Wednesday, October 13, 2010

I love the way that memories paint a picture of your life. By just being still and thinking for a few minutes I can relieve so many significant moments...

...It's the last day of first grade at St. Margaret Mary's elementary school. It is a bright, sunny, warm June day as my mom and I walk out of Ms. Kay's classroom for the last time. As we reach the parking lot I can't hold it in any longer and I start to cry. "I don't want school to be over, I love school!" I couldn't comprehend a whole summer without my classroom, teacher, books, and learning.

... Early morning in the fall of my freshman year at Carroll. I am terribly homesick, but trying to push through it and make the most of my first months of college. Mornings were the hardest, I still had the whole day to get through. I lay on my back in my loft, crying, missing the familiarity of home, dreading another day at school.

... I'm young, 4 or 5 maybe? It's summer and my brothers and I are outside playing with my godmother Monie while my parents are out for the night. They all decide it would be the perfect time for me to learn to ride my bike without training wheels. As dusk settles into our neighborhood I ride my bike for the first time, amazed by the feeling and so proud of myself.

... I am 15 years old, and it is the Wednesday before Thanksgiving. Winter is slowly replacing fall, and the late afternoon skies are grey. I get off the school bus at my stop, and Mike gets off one stop early to walk part of the way home with me. My hands are sweaty inside my mittens. I like him, and there are butterflies in my stomach. As we reach the corner where we go our separate ways, 15 year old Mike, my future husband and love of my life, stops, turns towards me and grabs my hand and says "This year, I am thankful for you". I then proceed to float the rest of the way home.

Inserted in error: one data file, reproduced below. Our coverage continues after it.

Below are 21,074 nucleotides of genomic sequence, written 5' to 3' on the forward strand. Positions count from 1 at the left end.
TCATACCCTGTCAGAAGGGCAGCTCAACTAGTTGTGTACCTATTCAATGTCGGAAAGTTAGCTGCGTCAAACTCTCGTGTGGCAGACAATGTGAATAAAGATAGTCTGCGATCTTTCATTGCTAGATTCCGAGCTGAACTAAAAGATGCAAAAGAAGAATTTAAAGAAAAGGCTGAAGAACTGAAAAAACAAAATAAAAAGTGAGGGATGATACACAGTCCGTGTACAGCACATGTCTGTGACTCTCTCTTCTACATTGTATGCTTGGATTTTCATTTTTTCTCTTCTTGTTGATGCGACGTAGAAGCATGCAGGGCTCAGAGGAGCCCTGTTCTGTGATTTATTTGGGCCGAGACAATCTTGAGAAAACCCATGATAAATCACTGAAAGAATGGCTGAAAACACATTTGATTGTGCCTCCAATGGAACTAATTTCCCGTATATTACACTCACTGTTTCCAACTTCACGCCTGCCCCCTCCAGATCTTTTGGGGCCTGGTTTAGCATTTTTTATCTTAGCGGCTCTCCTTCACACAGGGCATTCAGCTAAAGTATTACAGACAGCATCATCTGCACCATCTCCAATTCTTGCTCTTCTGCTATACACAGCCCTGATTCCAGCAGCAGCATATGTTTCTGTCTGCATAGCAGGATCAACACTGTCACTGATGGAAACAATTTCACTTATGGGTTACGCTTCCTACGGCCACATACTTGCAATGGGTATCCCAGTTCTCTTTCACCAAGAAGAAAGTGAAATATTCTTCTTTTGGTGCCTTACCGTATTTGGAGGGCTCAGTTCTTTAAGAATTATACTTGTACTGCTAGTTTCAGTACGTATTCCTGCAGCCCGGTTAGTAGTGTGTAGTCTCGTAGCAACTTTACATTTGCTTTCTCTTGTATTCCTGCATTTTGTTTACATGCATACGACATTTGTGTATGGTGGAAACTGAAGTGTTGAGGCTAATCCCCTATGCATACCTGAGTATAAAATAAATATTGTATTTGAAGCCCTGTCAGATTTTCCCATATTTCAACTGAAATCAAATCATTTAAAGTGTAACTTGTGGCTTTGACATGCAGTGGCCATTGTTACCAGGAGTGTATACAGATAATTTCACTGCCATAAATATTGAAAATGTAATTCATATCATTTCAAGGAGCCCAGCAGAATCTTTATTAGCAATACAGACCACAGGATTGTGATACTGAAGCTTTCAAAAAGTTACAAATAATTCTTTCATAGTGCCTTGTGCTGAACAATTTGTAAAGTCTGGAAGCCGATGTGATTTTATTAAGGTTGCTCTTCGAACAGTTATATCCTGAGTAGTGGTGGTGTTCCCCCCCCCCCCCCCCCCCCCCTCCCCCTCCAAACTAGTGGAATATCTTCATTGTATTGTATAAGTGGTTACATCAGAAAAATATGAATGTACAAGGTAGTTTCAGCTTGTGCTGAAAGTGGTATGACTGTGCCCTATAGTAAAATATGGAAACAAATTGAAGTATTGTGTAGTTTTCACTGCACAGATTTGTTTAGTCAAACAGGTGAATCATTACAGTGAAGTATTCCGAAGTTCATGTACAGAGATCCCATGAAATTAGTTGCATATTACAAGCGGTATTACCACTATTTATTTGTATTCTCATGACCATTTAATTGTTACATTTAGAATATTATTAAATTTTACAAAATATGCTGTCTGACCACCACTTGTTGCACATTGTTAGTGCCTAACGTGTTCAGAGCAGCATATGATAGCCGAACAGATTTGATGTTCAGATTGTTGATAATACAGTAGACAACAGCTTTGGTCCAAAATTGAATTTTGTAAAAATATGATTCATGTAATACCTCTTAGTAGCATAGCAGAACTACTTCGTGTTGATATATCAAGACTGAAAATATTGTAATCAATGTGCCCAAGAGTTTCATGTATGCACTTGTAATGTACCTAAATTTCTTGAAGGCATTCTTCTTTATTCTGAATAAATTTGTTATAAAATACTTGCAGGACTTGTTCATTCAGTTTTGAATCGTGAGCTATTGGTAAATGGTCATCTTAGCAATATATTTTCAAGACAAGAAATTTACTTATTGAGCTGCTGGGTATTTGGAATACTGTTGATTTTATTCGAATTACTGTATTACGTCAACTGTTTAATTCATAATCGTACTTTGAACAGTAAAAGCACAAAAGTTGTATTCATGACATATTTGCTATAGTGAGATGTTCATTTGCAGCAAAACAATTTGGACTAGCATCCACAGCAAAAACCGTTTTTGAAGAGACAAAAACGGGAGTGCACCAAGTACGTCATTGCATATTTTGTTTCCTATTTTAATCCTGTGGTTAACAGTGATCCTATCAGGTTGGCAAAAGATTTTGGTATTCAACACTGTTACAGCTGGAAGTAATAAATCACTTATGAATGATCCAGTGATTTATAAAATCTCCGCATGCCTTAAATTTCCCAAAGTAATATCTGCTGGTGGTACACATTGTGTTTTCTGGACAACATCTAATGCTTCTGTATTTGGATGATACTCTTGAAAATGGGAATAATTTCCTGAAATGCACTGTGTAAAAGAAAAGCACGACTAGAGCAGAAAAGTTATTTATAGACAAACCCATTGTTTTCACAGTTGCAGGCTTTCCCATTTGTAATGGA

... I am 19 years old, it is August, and I am standing at the kitchen sink washing out the vases from the many bouquets of flowers sent to my mom since she was admitted to the hospital a week ago. I am home alone, waiting to hear from my dad about the results of her exploratory surgery that morning. I feel good, hopeful even, and hum to myself. My dad walks through the door, and simply with the look in his eyes and the words "I'm sorry, Sarah", we are thrust back into the world of cancer.

... I am sitting at the kitchen table in my grandma's small kitchen. She places a plate of white bread smeared with real butter, cut into triangles, down in front of me. We then sit and gaze out the window, watching the birds at her feeder. Later that afternoon I put together a puzzle with Poppy, my grandp. It is the one with Mickey Mouse baking a birthday cake, the same one we put together every week I come over.

...I am 22 years old, standing in a dressing room surrounded by mirrors at my first wedding dress fitting. I am alone. I look at myself in the mirror, in the dress that I will wear on my wedding day, and I am overcome by a huge range of emotions. I hold back tears of both grief and happiness. I can't decide which emotions outweighs the other: the pain over having to buy my wedding dress alone, something that should be done with my mom by my side, or the excitement and anticipation that in a few short weeks I will be getting married, surrounded by everyone I love.

...It is a Sunday, about 5:00pm, and just like every other Sunday for as long as I can remember I am at my grandparent's house. Their house is full, of both family and love. The men are on the porch watching TV or huddled around the snack table. My grandma is in in front of the stove, mashing potatoes and proclaiming that she "peeled 15 pounds of potatoes to make these, because my Sarah likes them!" We all sit down around the long dining room table. They place my cousin Kelly and I on opposite sides of the table, probably because we wouldn't get any eating done if we were next to each other. I look around the table and feel nothing but contentment. I am loved.

I could keep going forever. Each memory is so distinct, so different, yet they are all connected on this strand that runs throughout my life. I am so thankful for them. Memories are what make life so full.

1 comment:

  1. Thank you for posting this Sarah. I definitely held back tears the entire time. Thank you for your honesty and transparency in this post. I am so excited for all the memories you will continue to have. You are truly a beautiful woman. Every blog you post reconfirms that thought in my mind.

    Beautiful post.